|Commander Ernest J. Toupin
November 1972 - July 1974
|Commander Norman L. Slezak
June 1974 - February 1978
|Commander Richard F. Winter
July 1974 - April 1978
|Commander Frank M. Conway III
February 1978 - June 1981
|Captain Richard N. Johannes
April 1978 - July 1981
|Shipyard - Combined Crews
Commander Samuel T. Nicholson
July 1981 - April 1983
|Commander Samuel T. Nicholson
April 1983 - August 1985
|Commander W.O. Pool
April 1983 - October 1985
|Shipyard - Combined Crews
Commander Robert C. Love
October 1985 - November 1988
|Commander Robert C. Love
November 1988 - May 1989
|Commander J.D. Reeves
November 1988 - September 1991
|Commander R.C. Barnes
May 1989 - September 1991
|Commander R.C. Barnes
September 1991 - April 1992
|SSN 645 Commanding Officers
|Commander J.E. Lyons
April 1991 - August 1994
Commander J.E. Pillsbury
August 1994 - April 1997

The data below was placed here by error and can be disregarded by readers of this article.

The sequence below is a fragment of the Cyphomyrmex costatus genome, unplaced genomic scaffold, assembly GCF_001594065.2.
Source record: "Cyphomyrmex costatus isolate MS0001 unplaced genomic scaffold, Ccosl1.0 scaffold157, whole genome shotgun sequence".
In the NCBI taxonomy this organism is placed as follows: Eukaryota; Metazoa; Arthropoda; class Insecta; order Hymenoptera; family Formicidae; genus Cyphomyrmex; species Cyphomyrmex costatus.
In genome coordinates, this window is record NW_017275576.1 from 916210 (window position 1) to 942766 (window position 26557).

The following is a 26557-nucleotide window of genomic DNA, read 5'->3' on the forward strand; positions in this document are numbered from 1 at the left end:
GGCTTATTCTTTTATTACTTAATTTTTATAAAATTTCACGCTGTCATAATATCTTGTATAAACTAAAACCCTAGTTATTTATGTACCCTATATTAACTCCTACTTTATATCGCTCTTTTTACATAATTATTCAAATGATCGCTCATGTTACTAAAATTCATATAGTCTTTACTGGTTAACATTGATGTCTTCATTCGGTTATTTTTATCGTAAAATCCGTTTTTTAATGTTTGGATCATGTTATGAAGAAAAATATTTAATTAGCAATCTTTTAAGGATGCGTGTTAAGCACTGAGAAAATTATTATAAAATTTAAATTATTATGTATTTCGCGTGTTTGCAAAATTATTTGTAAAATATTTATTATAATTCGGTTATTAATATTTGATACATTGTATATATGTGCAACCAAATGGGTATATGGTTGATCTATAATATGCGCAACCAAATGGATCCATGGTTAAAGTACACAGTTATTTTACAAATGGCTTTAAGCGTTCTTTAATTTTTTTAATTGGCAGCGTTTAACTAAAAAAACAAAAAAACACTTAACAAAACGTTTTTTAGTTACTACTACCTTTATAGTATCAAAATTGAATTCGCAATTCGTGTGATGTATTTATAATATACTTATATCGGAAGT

Commander J.E. Johannes, Jr.
April 1997 - July 1999
|• Battle 'E', 1980, from SUBRON 16
Battle 'E', 1990, from SUBRON 14
|About SSBN/SSN 645
(This information comes from the ships' "Welcome Aboard" pamphlet)
The keel for the Navy's 35th Fleet Ballistic Missile submarine and the first ship of the fleet to be named in honor of James K. Polk was laid at General Dynamics Corporation's Electric Boat Division at Groton, CT, on November 23, 1963. A year and a half later, this submarine began her water borne career after being christened USS JAMES K. POLK (SSBN-645) by Mrs. Horation Rivero, Jr. on May 22, 1965. For the next 10 months, she underwent fitting-out and on March 13, 1966, she conducted her first sea trials. USS JAMES K. POLK was commissioned as a ship of the U.S. Navy on April 16, 1966.
USS JAMES K. POLK combined the almost unlimited endurance of nuclear power with the deterrent might of 16 thermonuclear missiles capable of wreaking more havoc than all the bombs of World War II. These missiles had a range of 2500 nautical miles and were housed in 16 launching tubes located aft of the sail.
USS JAMES K. POLK sailed to Charleston, SC in September 1966 to load-out Polaris missiles for her initial deterrent patrol. After completion of the shakedown period, she operated in the Atlantic Ocean and completed 19 strategic deterrent patrols from September 1966 until May 1971.